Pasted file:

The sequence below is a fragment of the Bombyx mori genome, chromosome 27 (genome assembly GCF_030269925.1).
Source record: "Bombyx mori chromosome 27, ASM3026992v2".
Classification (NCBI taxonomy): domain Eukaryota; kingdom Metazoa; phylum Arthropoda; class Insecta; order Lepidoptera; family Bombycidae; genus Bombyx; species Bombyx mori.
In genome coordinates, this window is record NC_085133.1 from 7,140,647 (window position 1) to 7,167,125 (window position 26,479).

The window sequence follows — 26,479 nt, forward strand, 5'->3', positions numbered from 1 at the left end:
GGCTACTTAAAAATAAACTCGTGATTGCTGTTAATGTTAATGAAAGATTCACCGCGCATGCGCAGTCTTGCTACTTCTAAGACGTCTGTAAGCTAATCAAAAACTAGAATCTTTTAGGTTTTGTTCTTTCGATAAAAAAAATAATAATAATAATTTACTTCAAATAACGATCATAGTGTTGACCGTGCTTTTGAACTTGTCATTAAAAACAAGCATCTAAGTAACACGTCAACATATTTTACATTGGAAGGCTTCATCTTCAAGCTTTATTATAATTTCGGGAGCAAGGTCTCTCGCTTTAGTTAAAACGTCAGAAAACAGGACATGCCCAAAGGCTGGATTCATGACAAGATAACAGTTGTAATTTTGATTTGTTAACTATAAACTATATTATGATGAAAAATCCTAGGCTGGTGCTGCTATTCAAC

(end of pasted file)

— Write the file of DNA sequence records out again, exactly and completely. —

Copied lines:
The sequence below is a fragment of the Bombyx mori genome, chromosome 27 (genome assembly GCF_030269925.1).
Source record: "Bombyx mori chromosome 27, ASM3026992v2".
Classification (NCBI taxonomy): domain Eukaryota; kingdom Metazoa; phylum Arthropoda; class Insecta; order Lepidoptera; family Bombycidae; genus Bombyx; species Bombyx mori.
In genome coordinates, this window is record NC_085133.1 from 7,140,647 (window position 1) to 7,167,125 (window position 26,479).

The window sequence follows — 26,479 nt, forward strand, 5'->3', positions numbered from 1 at the left end:
GGCTACTTAAAAATAAACTCGTGATTGCTGTTAATGTTAATGAAAGATTCACCGCGCATGCGCAGTCTTGCTACTTCTAAGACGTCTGTAAGCTAATCAAAAACTAGAATCTTTTAGGTTTTGTTCTTTCGATAAAAAAAATAATAATAATAATTTACTTCAAATAACGATCATAGTGTTGACCGTGCTTTTGAACTTGTCATTAAAAACAAGCATCTAAGTAACACGTCAACATATTTTACATTGGAAGGCTTCATCTTCAAGCTTTATTATAATTTCGGGAGCAAGGTCTCTCGCTTTAGTTAAAACGTCAGAAAACAGGACATGCCCAAAGGCTGGATTCATGACAAGATAACAGTTGTAATTTTGATTTGTTAACTATAAACTATATTATGATGAAAAATCCTAGGCTGGTGCTGCTATTCAAC